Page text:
My New Project - Digital Collage 12" x 12" Humbly dedicated to Mr. Greg Gibbs, proprietor of the fine Chicago eatery, Chicago Bagel Authority

I met the Makros Sisters about six months ago at their father's restaurant, The Iraklion Palace. Famished, I ate a gyros in haste. The sandwich settled in the middle of my chest and in a moment of panic I convinced myself that I was having a heart attack. I loosened my tie, clutched at my chest and started panting. A petite blonde woman raced up to me and asked if I was all right. Between breaths I described my symptoms. I suggested she call a paramedic. She gave me a withering look and replied, "Why don't you take a sip of your Coke first Mister." I did as she instructed and sure enough I felt the obstruction drop from my gullet into my stomach. I belched uncermoniously and let out an enormous sigh of relief.I pulled a handful of paper napkins from the dispenser and wiped my brow. When I regained my composure I walked over to the counter to thank her. She stood talking with three other young women. "Doing better?" she asked. "Yes," I blushed. "I'm very embarrassed. Thank you." The young woman standing next to her wagged a finger at me, "Didn't your mother teach you to chew your food?... I'm kidding. We see it all the time."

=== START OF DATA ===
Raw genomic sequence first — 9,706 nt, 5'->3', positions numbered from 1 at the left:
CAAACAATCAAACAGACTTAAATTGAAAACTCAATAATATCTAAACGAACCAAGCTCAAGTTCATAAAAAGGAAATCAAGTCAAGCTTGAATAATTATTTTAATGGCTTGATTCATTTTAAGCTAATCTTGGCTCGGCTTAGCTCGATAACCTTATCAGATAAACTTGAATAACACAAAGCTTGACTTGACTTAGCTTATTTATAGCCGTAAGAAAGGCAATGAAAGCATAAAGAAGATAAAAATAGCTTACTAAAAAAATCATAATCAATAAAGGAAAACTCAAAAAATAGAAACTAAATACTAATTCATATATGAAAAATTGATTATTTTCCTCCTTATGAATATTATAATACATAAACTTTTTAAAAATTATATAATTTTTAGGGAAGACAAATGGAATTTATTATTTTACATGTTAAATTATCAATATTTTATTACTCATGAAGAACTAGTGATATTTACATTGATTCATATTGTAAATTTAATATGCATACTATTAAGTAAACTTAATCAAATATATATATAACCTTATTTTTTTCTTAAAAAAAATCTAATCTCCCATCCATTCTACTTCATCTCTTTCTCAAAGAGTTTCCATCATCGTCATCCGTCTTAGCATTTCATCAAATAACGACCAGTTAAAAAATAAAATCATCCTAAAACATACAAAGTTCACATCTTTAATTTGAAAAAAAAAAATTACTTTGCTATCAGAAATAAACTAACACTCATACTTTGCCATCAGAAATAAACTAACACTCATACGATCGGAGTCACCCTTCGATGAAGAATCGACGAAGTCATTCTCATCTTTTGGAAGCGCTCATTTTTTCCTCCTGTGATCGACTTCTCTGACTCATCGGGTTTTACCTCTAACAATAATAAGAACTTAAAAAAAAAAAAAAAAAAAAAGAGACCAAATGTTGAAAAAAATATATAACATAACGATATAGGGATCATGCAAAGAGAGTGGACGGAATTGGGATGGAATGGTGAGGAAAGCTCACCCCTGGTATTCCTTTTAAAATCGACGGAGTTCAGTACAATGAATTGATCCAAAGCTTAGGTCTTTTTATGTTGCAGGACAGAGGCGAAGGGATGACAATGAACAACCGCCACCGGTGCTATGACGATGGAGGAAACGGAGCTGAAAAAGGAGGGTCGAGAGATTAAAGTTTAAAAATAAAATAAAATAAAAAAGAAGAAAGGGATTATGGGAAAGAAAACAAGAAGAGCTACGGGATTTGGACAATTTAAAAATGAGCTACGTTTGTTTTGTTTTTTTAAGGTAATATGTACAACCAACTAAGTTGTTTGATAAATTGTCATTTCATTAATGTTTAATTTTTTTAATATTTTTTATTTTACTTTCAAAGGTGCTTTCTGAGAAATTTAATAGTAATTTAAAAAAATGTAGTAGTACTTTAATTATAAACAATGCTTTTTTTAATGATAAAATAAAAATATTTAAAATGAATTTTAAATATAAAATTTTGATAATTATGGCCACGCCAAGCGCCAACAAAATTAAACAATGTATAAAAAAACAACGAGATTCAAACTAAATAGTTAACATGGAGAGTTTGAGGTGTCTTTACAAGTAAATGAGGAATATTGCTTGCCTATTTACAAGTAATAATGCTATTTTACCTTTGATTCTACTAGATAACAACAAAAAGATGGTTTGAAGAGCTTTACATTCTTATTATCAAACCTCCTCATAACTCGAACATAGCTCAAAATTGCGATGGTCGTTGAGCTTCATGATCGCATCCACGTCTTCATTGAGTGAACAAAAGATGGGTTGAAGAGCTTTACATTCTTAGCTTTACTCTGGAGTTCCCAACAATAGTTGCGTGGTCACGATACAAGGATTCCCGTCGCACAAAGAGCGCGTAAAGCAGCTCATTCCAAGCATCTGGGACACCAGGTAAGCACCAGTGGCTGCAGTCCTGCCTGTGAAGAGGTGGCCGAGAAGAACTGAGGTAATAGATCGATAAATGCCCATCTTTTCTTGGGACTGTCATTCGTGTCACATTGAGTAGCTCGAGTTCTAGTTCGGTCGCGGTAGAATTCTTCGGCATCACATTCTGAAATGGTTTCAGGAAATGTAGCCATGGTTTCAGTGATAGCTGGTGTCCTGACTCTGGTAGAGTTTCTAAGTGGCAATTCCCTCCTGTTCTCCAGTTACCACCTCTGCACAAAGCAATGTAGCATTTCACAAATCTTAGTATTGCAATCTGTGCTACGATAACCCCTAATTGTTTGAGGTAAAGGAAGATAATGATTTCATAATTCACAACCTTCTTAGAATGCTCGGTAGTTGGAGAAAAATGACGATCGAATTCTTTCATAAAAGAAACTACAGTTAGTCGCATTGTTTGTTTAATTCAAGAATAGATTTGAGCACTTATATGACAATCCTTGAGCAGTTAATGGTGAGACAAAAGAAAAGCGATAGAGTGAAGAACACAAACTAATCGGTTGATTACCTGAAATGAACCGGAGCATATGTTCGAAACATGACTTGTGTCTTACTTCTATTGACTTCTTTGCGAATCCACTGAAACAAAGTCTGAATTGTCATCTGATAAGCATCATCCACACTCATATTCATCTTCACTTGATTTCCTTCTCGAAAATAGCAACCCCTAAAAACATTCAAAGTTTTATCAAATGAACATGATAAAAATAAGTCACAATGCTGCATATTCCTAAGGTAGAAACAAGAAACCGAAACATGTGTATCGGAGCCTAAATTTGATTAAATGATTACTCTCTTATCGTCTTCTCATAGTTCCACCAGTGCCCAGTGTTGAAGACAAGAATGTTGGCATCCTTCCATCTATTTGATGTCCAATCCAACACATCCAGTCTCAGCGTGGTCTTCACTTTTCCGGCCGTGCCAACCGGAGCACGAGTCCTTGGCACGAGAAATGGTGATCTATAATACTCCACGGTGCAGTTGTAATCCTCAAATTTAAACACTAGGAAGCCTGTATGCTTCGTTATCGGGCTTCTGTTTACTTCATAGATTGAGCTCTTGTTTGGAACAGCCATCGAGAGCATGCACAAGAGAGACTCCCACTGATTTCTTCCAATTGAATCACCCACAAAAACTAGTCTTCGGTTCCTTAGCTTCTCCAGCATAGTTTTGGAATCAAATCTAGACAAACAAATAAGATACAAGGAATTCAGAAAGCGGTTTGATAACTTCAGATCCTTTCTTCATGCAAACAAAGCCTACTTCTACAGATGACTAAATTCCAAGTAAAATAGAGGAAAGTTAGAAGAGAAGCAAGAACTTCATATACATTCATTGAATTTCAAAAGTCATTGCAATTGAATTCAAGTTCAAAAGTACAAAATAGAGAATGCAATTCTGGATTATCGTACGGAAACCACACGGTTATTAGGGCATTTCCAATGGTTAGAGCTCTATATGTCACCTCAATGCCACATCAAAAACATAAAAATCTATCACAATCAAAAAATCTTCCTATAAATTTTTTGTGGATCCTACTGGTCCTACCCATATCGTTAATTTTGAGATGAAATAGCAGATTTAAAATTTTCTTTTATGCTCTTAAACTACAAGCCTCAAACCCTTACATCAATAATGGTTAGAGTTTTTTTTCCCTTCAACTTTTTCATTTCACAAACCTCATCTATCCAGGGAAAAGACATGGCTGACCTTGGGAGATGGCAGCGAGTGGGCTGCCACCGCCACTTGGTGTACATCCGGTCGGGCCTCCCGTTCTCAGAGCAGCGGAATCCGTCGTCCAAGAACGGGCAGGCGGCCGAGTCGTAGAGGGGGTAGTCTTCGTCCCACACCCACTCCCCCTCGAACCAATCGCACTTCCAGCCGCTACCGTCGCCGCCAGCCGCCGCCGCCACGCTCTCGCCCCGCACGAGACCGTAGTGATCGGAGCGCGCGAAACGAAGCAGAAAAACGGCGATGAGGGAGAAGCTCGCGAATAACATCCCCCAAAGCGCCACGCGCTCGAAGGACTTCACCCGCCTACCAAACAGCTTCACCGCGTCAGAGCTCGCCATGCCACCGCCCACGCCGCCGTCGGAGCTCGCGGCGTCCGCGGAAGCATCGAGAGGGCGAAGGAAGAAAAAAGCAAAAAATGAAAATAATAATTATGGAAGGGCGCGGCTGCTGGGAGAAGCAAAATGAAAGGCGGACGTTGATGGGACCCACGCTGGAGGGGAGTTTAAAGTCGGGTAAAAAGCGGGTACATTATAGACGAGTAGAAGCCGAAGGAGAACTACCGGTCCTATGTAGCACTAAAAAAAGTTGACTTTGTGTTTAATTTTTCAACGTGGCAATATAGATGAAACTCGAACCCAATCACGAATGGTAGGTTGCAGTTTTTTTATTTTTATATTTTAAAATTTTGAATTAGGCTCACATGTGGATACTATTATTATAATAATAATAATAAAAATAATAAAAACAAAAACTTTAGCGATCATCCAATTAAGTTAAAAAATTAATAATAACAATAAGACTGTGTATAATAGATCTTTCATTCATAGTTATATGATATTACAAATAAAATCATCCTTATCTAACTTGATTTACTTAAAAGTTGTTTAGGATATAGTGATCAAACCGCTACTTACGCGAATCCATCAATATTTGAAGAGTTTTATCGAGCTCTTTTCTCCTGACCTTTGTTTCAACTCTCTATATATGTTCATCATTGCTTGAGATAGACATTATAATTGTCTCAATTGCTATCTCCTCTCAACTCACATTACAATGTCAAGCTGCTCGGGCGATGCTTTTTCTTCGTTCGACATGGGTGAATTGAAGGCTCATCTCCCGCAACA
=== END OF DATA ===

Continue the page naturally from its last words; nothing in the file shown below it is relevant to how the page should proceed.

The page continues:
I spent a few minutes talking with them. I learned that all four girls, Eleni, Irini, Helena, and Christina were sisters and fashioned themselves sort of a modern-day Andrews Sisters.They demonstrated their sound by singing an acapella version of Journey's Lovin' Touchin' Squeezin'. Though they may have overstated their case, I found their enthusiasm infectious. I made them an offer: I knew a couple of guys who operated a recording studio in the shadow of Sox park. I said that I'd foot the bill for a day of recording if they would be willing to make me their manager.

We recorded a few covers of early 1980s pop songs, along with an original number, Give Me a Spin, penned by Helena, and a hip-hop number of my own invention that sampled Mikis Theodorakis's Zorba the Greek dance song, Horos Tou Zorba overlaid with some infectious urban beats. I'm not fooling myself that the album is a masterpiece. Still, I see no reason why with the help of a competent hairstylist, some fashion updating and a lot of depilatory cream, the girls can't become a sort of local Spice Girls. The initial pressing of twenty-five hundred vinyl albums has been slow to sell, but I anticipate strong sales come spring when we do the rounds of Greek festivals here in the city and out in the suburbs. In the meantime, I'm working with a set designer sculpting a giant styrofoam rotating gyros log that will sit on stage behind the girls and spin during their entire set. Sponsors are going to be clammering to get a piece of this action. No matter how you slice it, I'm coming out a winner. I can just feel it.